As has already been pointed out in the comment above, your assumption about a resolution of 360 is incorrect. The necessary resolution is dependent on the final use of the image. A good rule of thumb is that the image resolution should be twice the screen frequency of the printing method. So a magazine printed at 175 line screen would require 350dpi images for optimum quality, while a carton printed at 85 line screen would only need the images to be 170dpi. Different rules apply to digital printing, but in either scenario the print company should be able to provide you with a specification for what is required.
Supplying files at 72dpi, but with large dimensions is common practise, but this varies from supplier to supplier and many of the more professional image sources provide images at 300dpi by default or at least offer that as an option. It doesn't matter which way the file is supplied because you can go to Image Size in Photoshop and adjust the size. Be sure to uncheck the Resample Image option so that the resolution increases as you reduce the dimensions. Scale the image to the size that you need, check that the resolution is high enough (see above) and if the resolution is way too high then so back to Image Size and reduce the resolution (this time with Resample Image checked).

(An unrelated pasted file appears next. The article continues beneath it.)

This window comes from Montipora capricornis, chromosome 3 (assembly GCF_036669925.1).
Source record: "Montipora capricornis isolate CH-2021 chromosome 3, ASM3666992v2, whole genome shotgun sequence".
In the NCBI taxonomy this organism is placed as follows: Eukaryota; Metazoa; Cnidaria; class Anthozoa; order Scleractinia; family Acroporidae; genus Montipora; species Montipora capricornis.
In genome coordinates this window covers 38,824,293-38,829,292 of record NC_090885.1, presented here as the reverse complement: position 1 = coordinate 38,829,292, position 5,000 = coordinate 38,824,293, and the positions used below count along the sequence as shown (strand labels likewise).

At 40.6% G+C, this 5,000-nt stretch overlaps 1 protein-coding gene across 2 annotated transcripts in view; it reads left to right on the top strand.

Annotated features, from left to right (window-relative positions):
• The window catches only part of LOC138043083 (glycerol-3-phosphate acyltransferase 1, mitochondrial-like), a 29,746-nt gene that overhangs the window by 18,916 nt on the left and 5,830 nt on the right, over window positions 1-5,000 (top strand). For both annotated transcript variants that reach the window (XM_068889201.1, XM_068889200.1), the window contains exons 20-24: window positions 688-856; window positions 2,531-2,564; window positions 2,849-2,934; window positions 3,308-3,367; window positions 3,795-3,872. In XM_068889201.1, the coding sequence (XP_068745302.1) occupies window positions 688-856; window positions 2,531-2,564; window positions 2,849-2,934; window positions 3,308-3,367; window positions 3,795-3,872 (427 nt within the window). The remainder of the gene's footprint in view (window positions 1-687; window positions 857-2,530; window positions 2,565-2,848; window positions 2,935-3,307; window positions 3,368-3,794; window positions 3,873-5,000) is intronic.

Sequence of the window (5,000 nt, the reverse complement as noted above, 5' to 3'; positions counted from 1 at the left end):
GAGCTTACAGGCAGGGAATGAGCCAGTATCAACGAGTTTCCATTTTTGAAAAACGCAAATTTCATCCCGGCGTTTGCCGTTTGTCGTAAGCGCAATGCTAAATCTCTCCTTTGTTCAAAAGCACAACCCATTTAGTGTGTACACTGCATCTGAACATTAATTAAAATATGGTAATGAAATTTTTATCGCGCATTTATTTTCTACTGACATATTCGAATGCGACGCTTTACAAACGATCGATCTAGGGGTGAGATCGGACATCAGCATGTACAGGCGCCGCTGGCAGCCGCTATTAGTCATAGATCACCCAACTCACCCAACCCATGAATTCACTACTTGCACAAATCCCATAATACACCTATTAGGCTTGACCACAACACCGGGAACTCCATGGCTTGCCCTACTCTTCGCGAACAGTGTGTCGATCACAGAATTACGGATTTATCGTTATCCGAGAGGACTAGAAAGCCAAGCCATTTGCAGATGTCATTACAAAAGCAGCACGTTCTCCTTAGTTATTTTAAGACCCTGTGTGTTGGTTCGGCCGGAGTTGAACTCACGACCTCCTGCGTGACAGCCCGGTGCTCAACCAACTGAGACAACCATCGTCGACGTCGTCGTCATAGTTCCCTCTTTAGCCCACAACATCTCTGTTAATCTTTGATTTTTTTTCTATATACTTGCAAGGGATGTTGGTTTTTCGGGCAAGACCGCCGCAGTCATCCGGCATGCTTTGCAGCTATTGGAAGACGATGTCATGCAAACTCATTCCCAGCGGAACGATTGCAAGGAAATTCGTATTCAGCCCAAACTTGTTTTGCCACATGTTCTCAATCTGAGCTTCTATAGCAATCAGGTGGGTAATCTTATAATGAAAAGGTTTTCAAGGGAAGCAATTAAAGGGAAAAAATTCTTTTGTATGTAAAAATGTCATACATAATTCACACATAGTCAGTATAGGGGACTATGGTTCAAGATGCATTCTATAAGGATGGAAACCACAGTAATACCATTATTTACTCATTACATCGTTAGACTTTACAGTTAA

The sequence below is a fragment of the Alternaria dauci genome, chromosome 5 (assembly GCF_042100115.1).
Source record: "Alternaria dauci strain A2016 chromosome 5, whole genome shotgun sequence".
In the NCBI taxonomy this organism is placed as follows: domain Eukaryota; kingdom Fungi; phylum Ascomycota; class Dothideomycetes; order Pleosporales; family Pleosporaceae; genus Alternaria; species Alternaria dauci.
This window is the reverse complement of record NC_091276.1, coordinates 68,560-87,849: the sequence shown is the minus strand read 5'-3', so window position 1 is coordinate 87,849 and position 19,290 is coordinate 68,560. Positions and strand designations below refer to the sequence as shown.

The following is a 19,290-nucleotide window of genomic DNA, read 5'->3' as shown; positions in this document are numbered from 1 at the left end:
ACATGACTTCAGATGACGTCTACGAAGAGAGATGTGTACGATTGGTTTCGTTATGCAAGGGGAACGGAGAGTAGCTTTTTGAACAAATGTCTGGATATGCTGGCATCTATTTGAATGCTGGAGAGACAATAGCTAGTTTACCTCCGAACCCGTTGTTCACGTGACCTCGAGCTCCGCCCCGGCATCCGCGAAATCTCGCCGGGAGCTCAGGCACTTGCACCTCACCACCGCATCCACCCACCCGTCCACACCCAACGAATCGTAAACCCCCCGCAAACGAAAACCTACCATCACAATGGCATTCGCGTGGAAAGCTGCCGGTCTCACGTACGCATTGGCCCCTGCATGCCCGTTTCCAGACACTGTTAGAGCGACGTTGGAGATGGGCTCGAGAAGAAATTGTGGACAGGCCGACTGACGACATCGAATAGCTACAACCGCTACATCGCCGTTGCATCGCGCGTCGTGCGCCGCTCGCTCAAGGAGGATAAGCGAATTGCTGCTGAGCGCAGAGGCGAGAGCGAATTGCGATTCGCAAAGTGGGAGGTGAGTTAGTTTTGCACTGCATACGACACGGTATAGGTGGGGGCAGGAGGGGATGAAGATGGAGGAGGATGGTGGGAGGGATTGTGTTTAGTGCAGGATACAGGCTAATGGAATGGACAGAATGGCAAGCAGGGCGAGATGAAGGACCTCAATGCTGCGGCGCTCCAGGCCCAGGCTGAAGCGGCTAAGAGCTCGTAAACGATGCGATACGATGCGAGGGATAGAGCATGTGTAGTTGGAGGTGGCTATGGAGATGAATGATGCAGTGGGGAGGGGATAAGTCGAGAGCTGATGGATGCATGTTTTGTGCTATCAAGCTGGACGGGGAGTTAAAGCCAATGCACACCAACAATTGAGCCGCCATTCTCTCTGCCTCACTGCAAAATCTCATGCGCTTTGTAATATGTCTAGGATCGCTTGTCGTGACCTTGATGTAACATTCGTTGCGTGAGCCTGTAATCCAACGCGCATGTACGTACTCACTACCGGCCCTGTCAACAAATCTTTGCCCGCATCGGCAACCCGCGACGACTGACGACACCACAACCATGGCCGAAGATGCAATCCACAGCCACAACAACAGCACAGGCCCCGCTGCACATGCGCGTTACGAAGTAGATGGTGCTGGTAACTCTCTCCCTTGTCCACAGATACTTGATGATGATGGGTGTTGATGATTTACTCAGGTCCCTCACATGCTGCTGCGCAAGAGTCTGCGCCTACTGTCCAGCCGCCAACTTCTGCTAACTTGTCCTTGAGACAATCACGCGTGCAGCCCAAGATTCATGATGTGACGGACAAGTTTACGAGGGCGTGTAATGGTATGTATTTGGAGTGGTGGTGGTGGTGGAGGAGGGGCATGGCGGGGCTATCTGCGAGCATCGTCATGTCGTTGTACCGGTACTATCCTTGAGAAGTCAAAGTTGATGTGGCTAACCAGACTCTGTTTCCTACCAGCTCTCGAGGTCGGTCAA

The different file sizes that you are seeing are the compressed and uncompressed sizes. The value in Photoshop is the uncompressed size of the actual image data which is fixed for a given size, dpi and colour mode. The smaller number is the size of the file after compression and this will vary for different images and file formats. For example, the data for an A4 CMYK image at 300dpi will be roughly 32MB, but the file size will generally be MUCH less, depending on the compression method and amount of compression applied.
There are many resources for information on this topic on GDSE, just search for things like 'image size' and 'resolution' and keep reading and experimenting until it makes sense.